While it may have given President Joko Widodo a significantly larger majority than in the last race in 2014, Indonesia’s April 17 presidential election has put the archipelago’s religious and ethnic divides into much sharper and worrying relief.
It also partly explains why opposition candidate Prabowo Subianto, the 67-year-old scion of a blue-blood family groomed to be president from childhood, has reacted so badly to losing a second election he seemed convinced he had in the bag.
More than anything, the vote shows a greater polarization between the Javanese heartland and eastern Indonesia’s minority enclaves on one side, and religiously conservative West Java and the Muslim-dominated islands of Sumatra, Sulawesi and Kalimantan on the other.
Widodo will now have his work cut out trying to resolve the country’s growing ethnic and religious differences that will continue to be played out in the 575-seat Parliament, where his ruling coalition will have a smaller majority, and in society as a whole.
Prabowo appears to have prevailed in 18 of 34 provinces, though his misfortune lies in the fact that many of them are in lightly populated regions with an insufficient volume of votes to right the demographic imbalance with Java, the nation’s most populous island.
Certainly, without a massive flow of votes from Central and East Java and the special region of Jogjakarta, a whopping 10-12% more than in 2014, Widodo may have been struggling to get his nose in front as constituents on the big outlying islands weighed in against him.
Despite every quick count giving Widodo 55-45% of the vote, Prabowo insists the pollsters have been manipulating their figures and that his own surveys put him ahead by more than 60%. “They lie so much, they should be doing a survey of penguins in Antarctica,” he grumbled last week.
Prabowo’s intemperate reaction clearly compelled Widodo to declare victory ahead of time after saying that any announcement or celebration should wait until after the National Election Commission (KPU) completes its final vote count.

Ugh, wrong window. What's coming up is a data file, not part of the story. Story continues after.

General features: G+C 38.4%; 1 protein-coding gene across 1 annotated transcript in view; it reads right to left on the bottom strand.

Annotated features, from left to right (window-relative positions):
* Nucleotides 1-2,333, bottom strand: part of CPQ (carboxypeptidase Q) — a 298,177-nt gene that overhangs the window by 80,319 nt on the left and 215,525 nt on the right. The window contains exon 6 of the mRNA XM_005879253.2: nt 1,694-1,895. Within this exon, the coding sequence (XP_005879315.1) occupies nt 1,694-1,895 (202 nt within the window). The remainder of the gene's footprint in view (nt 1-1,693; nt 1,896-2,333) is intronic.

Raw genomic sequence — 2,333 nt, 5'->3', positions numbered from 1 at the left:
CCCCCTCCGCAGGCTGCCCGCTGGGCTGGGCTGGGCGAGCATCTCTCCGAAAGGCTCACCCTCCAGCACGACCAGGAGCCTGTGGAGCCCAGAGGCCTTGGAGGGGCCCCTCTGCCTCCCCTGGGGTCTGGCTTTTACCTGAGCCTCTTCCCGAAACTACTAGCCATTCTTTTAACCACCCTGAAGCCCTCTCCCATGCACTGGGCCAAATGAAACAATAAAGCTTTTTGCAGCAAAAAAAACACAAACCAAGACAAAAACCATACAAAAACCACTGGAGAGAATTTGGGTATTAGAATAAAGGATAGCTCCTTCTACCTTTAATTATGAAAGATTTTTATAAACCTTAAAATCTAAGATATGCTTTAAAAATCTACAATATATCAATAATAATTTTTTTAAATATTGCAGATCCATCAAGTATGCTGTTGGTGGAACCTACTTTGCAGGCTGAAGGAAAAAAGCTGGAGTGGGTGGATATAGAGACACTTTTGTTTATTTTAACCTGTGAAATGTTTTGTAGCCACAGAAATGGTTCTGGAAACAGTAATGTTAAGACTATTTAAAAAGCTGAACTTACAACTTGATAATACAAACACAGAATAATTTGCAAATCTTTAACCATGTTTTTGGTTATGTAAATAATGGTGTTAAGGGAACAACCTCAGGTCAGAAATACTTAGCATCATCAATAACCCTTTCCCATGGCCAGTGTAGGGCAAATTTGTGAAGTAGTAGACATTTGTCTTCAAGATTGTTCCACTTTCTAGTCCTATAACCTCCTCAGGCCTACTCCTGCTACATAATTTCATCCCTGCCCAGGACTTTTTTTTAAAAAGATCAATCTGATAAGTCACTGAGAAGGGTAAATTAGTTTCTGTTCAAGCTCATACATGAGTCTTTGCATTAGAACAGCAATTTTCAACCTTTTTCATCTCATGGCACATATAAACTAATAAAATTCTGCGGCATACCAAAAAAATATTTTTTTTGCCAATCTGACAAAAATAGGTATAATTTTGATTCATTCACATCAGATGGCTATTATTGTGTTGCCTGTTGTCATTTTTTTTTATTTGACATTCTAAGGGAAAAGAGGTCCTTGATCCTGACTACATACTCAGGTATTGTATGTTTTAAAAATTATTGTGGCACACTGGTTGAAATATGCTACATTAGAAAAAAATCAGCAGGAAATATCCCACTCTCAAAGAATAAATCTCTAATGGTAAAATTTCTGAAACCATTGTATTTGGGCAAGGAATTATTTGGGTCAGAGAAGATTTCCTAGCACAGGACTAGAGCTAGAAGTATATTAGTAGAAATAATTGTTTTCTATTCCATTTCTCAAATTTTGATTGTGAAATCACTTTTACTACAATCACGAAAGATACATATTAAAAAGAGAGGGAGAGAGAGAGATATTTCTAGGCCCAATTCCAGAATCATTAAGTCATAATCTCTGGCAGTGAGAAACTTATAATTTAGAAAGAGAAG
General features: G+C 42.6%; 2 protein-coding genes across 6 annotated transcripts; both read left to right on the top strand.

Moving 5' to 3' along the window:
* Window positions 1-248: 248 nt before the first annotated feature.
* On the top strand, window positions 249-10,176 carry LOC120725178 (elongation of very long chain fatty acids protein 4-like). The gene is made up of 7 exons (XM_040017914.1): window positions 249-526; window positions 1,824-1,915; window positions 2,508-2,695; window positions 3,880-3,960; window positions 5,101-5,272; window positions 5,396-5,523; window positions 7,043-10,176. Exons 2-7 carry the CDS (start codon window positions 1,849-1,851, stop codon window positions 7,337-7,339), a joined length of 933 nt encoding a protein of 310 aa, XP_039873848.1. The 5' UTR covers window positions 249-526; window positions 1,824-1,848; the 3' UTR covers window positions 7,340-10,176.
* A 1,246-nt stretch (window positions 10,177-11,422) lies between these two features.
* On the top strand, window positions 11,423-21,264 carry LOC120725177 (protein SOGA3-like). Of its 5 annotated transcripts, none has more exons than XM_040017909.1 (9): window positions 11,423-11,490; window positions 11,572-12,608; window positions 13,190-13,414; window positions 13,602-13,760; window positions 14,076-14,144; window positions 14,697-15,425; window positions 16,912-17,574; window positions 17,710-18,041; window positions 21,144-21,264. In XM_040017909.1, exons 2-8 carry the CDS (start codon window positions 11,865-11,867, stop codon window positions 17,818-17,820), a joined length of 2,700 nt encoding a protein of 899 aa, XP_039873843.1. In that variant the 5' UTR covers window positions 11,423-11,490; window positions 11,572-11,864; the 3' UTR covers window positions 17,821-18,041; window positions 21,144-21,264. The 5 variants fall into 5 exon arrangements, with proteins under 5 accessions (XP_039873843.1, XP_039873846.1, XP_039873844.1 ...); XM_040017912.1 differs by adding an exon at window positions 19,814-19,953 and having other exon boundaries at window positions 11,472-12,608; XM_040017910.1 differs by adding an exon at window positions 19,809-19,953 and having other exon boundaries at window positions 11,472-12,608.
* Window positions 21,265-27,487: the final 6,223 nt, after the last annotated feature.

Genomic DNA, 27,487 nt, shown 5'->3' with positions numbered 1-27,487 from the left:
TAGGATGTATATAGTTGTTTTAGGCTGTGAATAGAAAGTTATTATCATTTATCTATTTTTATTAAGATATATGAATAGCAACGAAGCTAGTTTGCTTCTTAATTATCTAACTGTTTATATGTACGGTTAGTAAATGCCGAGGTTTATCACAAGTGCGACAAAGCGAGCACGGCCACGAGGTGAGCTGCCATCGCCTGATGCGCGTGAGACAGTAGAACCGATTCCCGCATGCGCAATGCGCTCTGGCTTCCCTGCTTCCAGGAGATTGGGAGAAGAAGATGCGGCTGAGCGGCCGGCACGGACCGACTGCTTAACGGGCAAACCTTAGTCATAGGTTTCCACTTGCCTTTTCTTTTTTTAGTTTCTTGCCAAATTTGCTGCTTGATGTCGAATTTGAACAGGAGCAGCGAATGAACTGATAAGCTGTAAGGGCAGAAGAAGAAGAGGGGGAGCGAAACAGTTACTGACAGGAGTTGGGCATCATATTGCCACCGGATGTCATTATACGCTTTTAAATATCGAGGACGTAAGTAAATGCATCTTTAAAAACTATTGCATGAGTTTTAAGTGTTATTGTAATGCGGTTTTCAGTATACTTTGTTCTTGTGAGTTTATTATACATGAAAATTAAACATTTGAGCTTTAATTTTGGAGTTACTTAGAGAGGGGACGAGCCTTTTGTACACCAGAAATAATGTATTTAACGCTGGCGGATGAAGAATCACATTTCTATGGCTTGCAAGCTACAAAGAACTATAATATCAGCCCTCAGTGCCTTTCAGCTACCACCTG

Insiders and other sources say Prabowo’s stubborn refusal to accept defeat led to an election night falling out with popular running mate Sandiaga Uno, 49, who was notably absent at Prabowo’s first two press conferences, supposedly because of hiccups.
Downcast and unsmiling, Uno only joined the Great Indonesia Movement Party (Gerindra) leader at a third press briefing after rumors had spread that he was heading for the United States this week to avoid being drawn into an unseemly post-election mess that would tarnish his image.
Prabowo may have miscalculated the strength of support Widodo received from the mass Muslim organization Nahdlatul Ulama (NU) in exchange for him switching running mates from former Constitutional Court chief justice Mahfud MD to aging cleric Ma’ruf Amin, a NU stalwart.
Joined by the base of Widodo’s ruling Indonesian Democratic Party for Struggle (PDI-P), influential NU clerics and Islamic boarding houses played a major role in giving the president as much as 77% of the vote in Central Java and 67% in East Java.